When I was single, no-one asked me about having kids. No-one was interested in my plans for a family. No-one cared about my eggs and whether or not I was putting them to good use. For the first twenty-nine years of my life, no-one thought I was wasting my time or misusing my body.
Then I got engaged.
Suddenly everyone wanted to know, “When are you going to have kids?” I was not even married yet, but all my friends were seized with an urge to know about my future family plans. Like a red spot sale, people flocked to ask me about my reproductive intentions.
I found this terribly interesting. For some reason, single people are not asked about their hopes and dreams for the future (beyond the classic, “When are you going to get married?” question). Only when one becomes attached does ones’ desires for children become wildly captivating to the general public.
Single people are not asked about their hopes and dreams for the future.
Even my Christian friends were keen to know. Or shall I say, especially my Christian friends were anxious to know. They seemed to feel a greater sense of urgency about my need to start a family than what I did. I for one could not understand what the fuss was about.
I also could not fathom the sudden, inexplicable interest in my eggs.
Every person and their pet had an opinion on the egg factor. When I ventured to answer that I was not yet sure about when, or if, to have children, people seemed aghast that I would even question such a vital life milestone. Friends fell over themselves to convince me of the beauty and necessity of childbearing. (Tip: labour stories are not the best argument.)
People seemed aghast that I would even question such a vital life milestone.
I found this fascinating. One month ago, no-one had given a hoot about the productivity of my uterus. Now, everyone was horrified to learn that I might possibly decide not to put it to good use. Their favourite argument seemed to be, “But you have a uterus. Why wouldn’t you use it?”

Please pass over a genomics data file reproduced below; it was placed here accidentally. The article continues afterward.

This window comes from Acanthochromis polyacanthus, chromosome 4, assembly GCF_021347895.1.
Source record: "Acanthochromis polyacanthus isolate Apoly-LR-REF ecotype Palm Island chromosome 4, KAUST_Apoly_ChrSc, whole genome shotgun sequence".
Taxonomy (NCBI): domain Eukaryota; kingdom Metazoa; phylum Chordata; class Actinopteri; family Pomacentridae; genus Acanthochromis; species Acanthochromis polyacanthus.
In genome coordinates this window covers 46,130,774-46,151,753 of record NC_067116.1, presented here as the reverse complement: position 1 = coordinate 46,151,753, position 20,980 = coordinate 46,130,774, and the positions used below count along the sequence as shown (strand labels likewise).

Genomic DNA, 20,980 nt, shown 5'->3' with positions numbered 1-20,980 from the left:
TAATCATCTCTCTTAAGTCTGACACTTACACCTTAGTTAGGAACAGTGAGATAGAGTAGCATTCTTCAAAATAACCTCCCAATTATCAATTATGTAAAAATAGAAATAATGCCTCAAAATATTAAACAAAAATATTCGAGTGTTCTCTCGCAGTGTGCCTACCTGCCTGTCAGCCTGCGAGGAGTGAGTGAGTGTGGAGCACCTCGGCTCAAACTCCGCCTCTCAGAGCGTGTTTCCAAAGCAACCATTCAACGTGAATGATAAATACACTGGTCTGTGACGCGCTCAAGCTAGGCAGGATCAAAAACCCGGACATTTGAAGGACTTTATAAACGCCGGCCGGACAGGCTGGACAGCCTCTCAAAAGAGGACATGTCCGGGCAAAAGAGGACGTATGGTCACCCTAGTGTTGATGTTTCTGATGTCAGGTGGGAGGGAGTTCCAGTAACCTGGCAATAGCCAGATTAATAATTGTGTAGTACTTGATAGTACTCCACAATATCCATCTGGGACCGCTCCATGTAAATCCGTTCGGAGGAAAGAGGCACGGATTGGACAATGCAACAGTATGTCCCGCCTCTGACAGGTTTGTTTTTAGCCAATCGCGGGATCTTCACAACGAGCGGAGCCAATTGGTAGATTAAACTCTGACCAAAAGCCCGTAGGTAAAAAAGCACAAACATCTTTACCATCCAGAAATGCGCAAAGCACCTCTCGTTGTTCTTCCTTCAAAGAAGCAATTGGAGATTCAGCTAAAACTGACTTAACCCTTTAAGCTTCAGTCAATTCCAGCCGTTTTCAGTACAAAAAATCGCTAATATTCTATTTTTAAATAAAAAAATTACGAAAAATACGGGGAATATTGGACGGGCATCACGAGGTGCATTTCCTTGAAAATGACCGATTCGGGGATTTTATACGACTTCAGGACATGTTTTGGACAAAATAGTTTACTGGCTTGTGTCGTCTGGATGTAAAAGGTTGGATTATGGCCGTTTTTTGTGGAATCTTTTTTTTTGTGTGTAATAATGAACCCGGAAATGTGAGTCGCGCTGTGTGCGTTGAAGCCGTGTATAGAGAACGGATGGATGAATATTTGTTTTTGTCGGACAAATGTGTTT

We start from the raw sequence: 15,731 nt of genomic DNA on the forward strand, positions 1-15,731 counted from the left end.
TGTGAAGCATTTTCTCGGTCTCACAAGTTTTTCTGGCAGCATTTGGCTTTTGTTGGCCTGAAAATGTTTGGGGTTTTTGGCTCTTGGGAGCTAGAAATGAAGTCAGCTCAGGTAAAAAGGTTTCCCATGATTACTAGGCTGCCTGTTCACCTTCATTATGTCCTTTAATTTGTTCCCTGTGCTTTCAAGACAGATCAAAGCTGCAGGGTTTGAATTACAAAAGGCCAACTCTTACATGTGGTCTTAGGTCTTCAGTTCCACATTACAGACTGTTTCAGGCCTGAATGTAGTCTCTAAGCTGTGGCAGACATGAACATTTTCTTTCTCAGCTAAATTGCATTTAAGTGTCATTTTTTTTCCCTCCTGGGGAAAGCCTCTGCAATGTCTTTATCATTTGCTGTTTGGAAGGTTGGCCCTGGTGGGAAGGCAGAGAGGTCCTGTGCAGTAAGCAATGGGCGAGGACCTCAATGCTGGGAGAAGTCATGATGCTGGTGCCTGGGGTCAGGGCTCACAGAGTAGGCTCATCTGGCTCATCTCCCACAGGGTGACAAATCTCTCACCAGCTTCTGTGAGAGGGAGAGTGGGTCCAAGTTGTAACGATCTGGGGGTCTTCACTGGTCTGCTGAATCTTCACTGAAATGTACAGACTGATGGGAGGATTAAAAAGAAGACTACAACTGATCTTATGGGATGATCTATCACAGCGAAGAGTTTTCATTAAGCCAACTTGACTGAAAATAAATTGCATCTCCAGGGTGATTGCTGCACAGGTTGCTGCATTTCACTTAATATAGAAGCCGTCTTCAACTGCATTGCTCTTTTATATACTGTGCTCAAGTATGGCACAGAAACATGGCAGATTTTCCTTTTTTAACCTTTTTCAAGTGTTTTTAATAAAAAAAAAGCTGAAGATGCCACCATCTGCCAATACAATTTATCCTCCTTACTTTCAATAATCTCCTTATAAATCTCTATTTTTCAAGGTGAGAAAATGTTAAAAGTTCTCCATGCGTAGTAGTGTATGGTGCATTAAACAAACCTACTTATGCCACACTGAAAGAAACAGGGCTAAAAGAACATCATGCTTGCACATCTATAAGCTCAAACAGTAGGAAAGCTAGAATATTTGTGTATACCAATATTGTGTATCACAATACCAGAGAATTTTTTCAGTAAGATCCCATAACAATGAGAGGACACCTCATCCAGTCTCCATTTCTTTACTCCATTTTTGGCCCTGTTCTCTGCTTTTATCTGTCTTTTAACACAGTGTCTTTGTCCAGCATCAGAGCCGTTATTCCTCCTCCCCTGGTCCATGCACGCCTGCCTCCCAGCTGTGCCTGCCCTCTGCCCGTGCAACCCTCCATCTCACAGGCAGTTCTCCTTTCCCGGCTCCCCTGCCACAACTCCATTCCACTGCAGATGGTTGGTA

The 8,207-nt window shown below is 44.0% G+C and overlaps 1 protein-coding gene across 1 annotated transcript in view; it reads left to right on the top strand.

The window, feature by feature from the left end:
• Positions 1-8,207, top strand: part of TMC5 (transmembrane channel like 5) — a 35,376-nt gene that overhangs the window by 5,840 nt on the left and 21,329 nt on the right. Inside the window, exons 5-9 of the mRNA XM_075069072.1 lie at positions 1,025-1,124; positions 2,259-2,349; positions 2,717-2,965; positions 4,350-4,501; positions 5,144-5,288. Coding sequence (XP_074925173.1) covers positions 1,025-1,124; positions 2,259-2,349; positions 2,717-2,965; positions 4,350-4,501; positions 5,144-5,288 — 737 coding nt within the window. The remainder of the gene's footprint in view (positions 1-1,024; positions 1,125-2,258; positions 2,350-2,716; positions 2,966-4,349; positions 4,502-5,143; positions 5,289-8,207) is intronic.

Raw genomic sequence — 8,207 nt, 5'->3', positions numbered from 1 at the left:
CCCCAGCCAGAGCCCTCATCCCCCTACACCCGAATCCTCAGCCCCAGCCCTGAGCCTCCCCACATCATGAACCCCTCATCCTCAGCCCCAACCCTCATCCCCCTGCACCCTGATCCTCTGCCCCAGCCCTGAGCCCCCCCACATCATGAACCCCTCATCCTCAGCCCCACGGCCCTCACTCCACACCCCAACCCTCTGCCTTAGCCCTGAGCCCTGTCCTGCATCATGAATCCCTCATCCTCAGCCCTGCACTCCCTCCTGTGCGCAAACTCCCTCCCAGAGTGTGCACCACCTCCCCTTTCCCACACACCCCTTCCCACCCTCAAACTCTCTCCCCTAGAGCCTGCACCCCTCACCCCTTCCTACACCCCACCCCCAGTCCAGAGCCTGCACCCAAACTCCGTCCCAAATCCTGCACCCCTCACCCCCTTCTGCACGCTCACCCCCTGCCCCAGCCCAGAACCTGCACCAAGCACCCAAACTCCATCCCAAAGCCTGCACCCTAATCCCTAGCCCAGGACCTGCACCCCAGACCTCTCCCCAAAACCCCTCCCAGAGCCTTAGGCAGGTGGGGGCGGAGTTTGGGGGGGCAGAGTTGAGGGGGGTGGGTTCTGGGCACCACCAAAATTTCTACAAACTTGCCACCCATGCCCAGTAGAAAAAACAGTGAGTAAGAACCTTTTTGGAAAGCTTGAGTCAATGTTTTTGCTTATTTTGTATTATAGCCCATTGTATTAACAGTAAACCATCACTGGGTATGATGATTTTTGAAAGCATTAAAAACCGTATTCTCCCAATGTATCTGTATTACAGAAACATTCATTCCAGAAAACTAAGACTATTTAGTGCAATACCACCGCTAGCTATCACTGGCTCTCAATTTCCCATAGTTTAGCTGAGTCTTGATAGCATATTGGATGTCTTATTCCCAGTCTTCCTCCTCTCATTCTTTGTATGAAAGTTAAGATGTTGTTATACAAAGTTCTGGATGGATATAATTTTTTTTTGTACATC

I felt like saying, “Well, I also have a voice. Doesn’t mean I’m gonna be a preacher.”
My guess is that all of this social pressure arises from people’s expectations of one another. Underneath the layer of expectations, I will venture a guess that there lies a whole lot of fear. People seem to hold fears about their own biological clocks (another mystery to me) and perhaps seeing someone else not panic about kids confronts their own fears of missing out.
Perhaps they are just being well-meaning. Perhaps they care about me and worry about me missing out. But here’s the thing: I am ok. Even now, being childless, I am still ok. Those who feel I must be unhappy are perhaps projecting their own feelings onto mine. But there is no need.
The shocking truth is that it is possible to be childless and happy at the same time.
It is possible to be childless and happy at the same time.
I don’t get questioned about having kids anymore. Maybe people are sick of asking. Or maybe they have figured out that I’m going to remain childless – and I’m going to be ok.
Do you get asked about having kids, either as a single person or as part of a couple? How do you answer people – and how do they react? Share your story – let’s have a countercultural conversation.